In another blog, I am writing a more-or-less detailed accounting of some of the lessons and practices that have proven effective in teaching music to the thousands of kindergarten through high school students that I have had in my career.
In that blog, I have so far concentrated on my use of music, movement, and play with the lower elementary grades. The reason for this is that to have an effective upper-grade music program like I did (see 'featured practice' video) requires that the students have early, extensive, and quality instruction in music for the same reason that they need to learn reading, writing, and 'rithmetic. It is so that basic abilities can be taken for granted, and built upon as the student gets older.
When I came to my last school, I chose to address the challenge of making the middle school 'advanced' band better by dramatically changing the approach to music education with the younger students. I did this because I know from previous experience that it takes 3 -5 years to make any kind of substantive change that would effect student learning in that amount of time. I did not lesson my efforts with the upper grades, I merely made changes to the pre-existing program in the upper grades much more gradually than in the younger grades so that the older students wouldn't be threatened by the new ideas, but would be able to integrate them with what they had been taught. It is worth noting that this 3-5 year (some would say 3-7 years) is necessary to effect any kind of major change in a learning environment. The loss of arts programs in so many schools nationally, means that even if the arts programs were re-introduced into those schools in the next few of years, it will take years to recover what has been lost.
I gradually introduced the use of technology into the band room, in ways that augmented the existing program. Toward the end of my career, I was noted for, and invited to speak on my innovative use of technology in the classroom especially as it related to the arts, but also as it related to the classroom in general. For anyone who has read my other blog however, up to this point (i.e. in the Teachers corner), I have not mentioned the use of technology. That is because I am a firm believer that technology should be used age-appropriately and as a tool of teaching, not a substitute for it. For younger children, who are at a different developmental stage than middle-school students, my experience has shown that they are much more in need of sensory-motor, socializing and adult-modeling input into their learning than they are in need of more whiz-bang gadgets. As evidence of that statement, I would submit that the results of the RITMMAP study, which compared an 8 week program of study utilizing only music, movement, and play, to that of an acclaimed computer reading intervention program that was utilized by non-mmp students at the same time. Reading scores of all students improved under both programs, but were decidedly more pronounced in the MMP portion of the study than in the computer-assisted Reading intervention program.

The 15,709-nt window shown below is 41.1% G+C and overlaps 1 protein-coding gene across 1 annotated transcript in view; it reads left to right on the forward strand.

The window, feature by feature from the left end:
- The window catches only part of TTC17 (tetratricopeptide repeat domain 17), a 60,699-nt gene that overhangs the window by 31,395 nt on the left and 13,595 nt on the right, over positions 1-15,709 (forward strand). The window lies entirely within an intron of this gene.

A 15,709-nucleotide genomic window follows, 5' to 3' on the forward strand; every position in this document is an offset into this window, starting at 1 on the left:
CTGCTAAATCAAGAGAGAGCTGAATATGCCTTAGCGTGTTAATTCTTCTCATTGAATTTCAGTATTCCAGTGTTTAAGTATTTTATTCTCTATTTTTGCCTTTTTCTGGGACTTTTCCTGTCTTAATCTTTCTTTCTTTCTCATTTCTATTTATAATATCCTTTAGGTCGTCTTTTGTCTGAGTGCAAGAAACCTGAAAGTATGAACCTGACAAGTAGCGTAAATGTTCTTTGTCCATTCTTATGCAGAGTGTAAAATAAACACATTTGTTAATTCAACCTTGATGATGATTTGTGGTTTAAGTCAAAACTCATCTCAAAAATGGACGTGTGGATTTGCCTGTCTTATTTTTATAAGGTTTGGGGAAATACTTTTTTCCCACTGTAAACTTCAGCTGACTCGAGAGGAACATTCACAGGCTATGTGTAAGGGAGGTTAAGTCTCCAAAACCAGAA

Back to technology and its use for education. While I believe that technology should be used thoughtfully and sparingly in lower grades, by the upper grades, I am convinced of its indispensability, and incorporated it as an integral part of all of my music classes. One of my earliest additions of technology to the upper music classroom was computers and educational software. I spent a summer going from workshop to workshop, and music conference to music conference, talking to experts about what software was appropriate and effective for teaching students music related information at that time. I found out, through their experience, that there was a great deal of software available, but much of it of limited educational value. By that I mean of course, that there were a good many well-intentioned, but absolutely user un-friendly programs that purported to 'teach' various aspects of music education. Those programs had no chance of survival in a classroom of active, intellegent, and media-savvy children that I knew of. They would be bored to death in no-time, and simply not use it. On the opposite end of the spectrum, there were a great many edu-tainment programs, that had all the eye-popping graffics, sounds, and actions to keep the kids interested, but the amount and the quality of the teaching that actually transpired was pretty minimal. There were however, some very good programs and I utilized many of them, and listed a set of links on my school home-page of educational programs that I and other music teachers recommended. I have begun doing that again on the web-page 'Edu-links', and I will continue to add to that list as time goes on.
Of course a great deal has transpired in the 2 years since I was torn kicking and screaming from my classroom. For one thing, the arts have been taken out of innumerable schools, thousands of teachers have been laid off, classroom sizes have increased, and test scores continue to fall as more and more schools fail. In my next blog, I will discuss some of what I see as promising new methods for teaching in general, and for teaching the arts especially, that are being tried and show promise as alternatives to our dysfunctional institutionalized education system. See you then.